Cystic Fibrosis

Cystic Fibrosis (CF) is a fatal autosomal disease originating from a mutation in the cystic fibrosis transmembrane conductance regulator (CFTR) gene that causes decreased chloride secretion and dysregulation of sodium absorption in the airway epithelium, leading to dehydration of the airway surface liquid layer (ASL), mucociliary clearance (MCC) failure, chronic infections, inflammation, scarring, and respiratory failure. Recent therapeutic development in CF has focused on modulating ASL hydration through the correction of cell-level airway physiology. Therapeutic interventions for CF are studied in our lab on multiple levels. This includes in vitro studies human bronchial epithelial (HBE) and human nasal epithelial (HNE) cell cultures and functional imaging studies of MCC and ASL absorption in vivo. Since HNE cells can be donated through minimally invasive procedures these models could be used to predict personalized response for individual subjects. Prospective CF therapies are often identified by observing the change induced in electrogenic ion current in cultured cells. While these methods demonstrate that a bioelectric abnormality exists in patients with CF, they also require that the epithelium be flooded with a perfusion solution during the experiment. This may obscure the effect of therapies, as it is thought that ENaC and CFTR are volume-regulated. More representative conditions are those of “thin-film” cell culture experiments that our model is built to describe.

Using basic transport equations and data from multiple imaging studies of adult and pediatric CF patients and healthy controls we have developed a model describing the pathophysiological interactions between ASL absorption and MCC in different airway zones. We have also begun the development of an in vitro model that describes ion, liquid, and solute transport across the airway epithelium. Here we seek to more fully develop and specifically define key terms in the in vitro model and provide extensive data on in vitro therapeutic response. We further seek to integrate our in vitro and in vivo models to produce a multi-scale model that will allow for the prediction of therapeutic response in vivo based on measurements of response made in vitro.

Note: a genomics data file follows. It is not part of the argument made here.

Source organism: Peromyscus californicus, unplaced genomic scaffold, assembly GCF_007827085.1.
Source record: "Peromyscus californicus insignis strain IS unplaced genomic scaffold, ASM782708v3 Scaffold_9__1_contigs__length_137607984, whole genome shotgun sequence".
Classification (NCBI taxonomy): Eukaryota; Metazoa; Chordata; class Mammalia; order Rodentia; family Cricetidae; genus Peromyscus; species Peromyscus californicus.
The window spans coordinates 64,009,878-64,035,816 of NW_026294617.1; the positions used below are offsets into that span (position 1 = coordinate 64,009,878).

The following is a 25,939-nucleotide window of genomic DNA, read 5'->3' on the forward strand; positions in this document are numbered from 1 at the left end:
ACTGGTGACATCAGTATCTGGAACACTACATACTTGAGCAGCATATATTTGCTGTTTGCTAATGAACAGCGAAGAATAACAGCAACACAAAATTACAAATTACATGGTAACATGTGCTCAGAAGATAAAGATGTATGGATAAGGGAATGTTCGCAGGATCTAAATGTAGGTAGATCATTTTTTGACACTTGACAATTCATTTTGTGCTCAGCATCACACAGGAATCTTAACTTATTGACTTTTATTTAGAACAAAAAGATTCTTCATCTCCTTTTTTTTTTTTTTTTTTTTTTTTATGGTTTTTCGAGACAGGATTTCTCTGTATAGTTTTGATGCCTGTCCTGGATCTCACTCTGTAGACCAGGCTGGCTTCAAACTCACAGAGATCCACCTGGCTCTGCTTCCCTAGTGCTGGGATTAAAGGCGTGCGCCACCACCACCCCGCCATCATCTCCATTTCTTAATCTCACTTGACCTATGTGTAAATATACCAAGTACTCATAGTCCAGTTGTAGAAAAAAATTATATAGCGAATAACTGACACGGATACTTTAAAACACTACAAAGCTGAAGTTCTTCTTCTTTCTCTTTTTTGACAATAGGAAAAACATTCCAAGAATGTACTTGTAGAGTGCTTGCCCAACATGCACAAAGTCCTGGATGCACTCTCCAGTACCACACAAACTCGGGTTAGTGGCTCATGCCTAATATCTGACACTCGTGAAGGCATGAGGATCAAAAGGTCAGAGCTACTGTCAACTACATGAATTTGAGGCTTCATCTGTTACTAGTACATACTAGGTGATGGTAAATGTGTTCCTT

Graduate students on the project include Florencio Serrano and Matthew Markovetz. Past and present undergraduates include Joey Nero, Jasmine Toney, Ryan Lacy, Lauren Musgrave (REU), and Nicholas Lotz (REU). The mentoring team includes Drs. Robert Parker, (mathematical modeling of biological systems), Timothy Corcoran (functional lung imaging), Carol Bertrand (epithelial biology), Joseph Pilewski (CF Pulmonology), and Michael Myerburg (CF cell cultures, CF Pulmonology).

A Physiologically-Motivated Compartment-Based Model of the Effect of Inhaled Hypertonic Saline on Mucociliary Clearance and Liquid Transport in Cystic Fibrosis
(Markovetz et al., 2014, PLOS One)


Markovetz, Matthew R., et al. "A Physiologically-Motivated Compartment-Based Model of the Effect of Inhaled Hypertonic Saline on Mucociliary Clearance and Liquid Transport in Cystic Fibrosis." PLOS One 9.11 (2014): e111972. ( link)

Locke, Landon W., et al. "Quantitative imaging of airway liquid absorption in cystic fibrosis." European Respiratory Journal 44.3 (2014): 675-684. ( link)